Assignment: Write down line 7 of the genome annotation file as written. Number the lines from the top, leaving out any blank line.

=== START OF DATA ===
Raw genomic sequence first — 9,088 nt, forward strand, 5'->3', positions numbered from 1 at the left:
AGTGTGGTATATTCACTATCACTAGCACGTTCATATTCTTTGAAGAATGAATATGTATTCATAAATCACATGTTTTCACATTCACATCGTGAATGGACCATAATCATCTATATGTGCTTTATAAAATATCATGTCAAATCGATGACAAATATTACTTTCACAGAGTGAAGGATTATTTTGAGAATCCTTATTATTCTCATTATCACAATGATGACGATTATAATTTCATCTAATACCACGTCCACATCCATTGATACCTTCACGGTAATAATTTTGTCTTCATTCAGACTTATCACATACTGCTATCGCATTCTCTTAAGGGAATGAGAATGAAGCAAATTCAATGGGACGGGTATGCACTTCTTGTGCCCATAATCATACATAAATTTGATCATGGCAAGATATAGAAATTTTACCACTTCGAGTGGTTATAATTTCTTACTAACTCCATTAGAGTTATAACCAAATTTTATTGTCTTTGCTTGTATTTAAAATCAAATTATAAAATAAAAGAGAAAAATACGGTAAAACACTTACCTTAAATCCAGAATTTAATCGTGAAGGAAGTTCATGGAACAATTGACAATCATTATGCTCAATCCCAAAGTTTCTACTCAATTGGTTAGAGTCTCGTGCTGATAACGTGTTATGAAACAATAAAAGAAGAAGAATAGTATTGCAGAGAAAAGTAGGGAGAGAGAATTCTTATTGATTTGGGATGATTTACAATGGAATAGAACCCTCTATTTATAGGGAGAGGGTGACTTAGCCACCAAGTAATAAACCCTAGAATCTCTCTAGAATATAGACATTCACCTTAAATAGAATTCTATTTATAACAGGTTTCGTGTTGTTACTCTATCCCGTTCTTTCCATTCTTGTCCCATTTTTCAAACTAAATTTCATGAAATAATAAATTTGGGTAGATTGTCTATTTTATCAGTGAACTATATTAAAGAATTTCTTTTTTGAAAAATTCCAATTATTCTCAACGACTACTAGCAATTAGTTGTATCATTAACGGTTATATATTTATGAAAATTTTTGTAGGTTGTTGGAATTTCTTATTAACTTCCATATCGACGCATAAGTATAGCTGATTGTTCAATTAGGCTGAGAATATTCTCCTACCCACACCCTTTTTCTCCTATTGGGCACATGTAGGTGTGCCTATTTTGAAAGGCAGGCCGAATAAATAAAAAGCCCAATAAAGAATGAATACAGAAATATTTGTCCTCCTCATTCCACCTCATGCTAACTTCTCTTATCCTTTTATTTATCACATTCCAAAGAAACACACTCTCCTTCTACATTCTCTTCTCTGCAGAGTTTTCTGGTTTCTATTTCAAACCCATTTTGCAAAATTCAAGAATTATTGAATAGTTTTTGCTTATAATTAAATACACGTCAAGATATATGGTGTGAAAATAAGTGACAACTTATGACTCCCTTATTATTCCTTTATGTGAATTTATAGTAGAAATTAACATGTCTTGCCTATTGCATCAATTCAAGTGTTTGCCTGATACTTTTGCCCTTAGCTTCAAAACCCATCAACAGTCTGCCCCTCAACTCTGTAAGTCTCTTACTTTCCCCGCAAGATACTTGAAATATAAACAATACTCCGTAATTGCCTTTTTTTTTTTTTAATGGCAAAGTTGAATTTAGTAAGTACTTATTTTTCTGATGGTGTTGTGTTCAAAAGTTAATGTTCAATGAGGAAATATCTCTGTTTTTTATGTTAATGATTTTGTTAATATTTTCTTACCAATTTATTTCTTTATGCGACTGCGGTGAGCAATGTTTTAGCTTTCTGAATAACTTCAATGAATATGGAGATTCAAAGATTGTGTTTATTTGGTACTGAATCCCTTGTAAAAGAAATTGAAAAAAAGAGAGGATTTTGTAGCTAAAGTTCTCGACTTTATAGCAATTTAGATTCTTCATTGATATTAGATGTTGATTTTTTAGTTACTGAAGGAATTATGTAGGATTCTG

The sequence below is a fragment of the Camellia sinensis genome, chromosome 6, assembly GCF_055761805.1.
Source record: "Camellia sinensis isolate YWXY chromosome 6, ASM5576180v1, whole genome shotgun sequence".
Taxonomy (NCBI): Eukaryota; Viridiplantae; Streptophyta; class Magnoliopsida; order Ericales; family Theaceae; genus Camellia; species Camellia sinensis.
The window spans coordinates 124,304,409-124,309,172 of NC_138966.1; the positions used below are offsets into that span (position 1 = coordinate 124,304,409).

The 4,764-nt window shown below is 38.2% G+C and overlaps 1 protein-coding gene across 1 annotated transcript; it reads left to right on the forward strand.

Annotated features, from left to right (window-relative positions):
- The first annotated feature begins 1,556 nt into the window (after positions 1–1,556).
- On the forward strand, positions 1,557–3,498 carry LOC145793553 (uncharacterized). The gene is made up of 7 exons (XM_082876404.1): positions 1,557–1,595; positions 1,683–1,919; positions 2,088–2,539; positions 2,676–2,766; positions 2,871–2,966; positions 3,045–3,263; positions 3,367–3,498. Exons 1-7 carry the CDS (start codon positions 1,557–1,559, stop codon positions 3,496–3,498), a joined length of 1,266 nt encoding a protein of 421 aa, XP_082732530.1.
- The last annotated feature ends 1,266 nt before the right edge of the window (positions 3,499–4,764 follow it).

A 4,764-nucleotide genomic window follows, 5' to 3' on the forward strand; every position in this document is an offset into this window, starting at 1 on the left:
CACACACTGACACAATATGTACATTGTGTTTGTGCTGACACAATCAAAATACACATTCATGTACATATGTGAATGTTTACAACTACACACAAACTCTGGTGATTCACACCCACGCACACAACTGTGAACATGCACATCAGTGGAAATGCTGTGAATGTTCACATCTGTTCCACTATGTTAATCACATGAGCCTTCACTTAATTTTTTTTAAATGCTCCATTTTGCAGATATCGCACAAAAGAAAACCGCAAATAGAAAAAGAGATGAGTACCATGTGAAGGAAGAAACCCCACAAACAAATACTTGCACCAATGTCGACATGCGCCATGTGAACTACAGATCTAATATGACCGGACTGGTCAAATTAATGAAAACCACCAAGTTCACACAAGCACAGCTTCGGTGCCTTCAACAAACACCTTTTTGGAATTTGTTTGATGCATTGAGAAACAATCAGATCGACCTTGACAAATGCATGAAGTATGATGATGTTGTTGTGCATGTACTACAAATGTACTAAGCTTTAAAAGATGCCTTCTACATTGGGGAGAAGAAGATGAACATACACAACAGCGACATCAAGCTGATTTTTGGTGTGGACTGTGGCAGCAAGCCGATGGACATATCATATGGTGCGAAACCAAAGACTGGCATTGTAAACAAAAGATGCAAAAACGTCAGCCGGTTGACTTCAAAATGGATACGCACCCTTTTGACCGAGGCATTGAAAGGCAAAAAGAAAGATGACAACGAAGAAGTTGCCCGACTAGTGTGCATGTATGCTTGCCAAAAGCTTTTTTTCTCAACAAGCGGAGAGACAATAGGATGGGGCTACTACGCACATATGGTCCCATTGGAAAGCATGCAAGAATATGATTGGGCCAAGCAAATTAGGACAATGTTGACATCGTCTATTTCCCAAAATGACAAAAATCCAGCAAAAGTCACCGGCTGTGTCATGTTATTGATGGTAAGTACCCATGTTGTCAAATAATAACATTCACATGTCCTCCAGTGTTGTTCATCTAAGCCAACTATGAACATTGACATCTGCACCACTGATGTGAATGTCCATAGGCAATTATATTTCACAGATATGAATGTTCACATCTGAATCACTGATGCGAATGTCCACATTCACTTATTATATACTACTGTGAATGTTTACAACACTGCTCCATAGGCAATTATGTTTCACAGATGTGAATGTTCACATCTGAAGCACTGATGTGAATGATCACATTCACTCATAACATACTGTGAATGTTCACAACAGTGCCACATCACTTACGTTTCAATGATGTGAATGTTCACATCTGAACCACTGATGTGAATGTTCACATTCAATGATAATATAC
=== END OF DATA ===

The 4,764-nt window shown below is 38.2% G+C and overlaps 1 protein-coding gene across 1 annotated transcript; it reads left to right on the forward strand.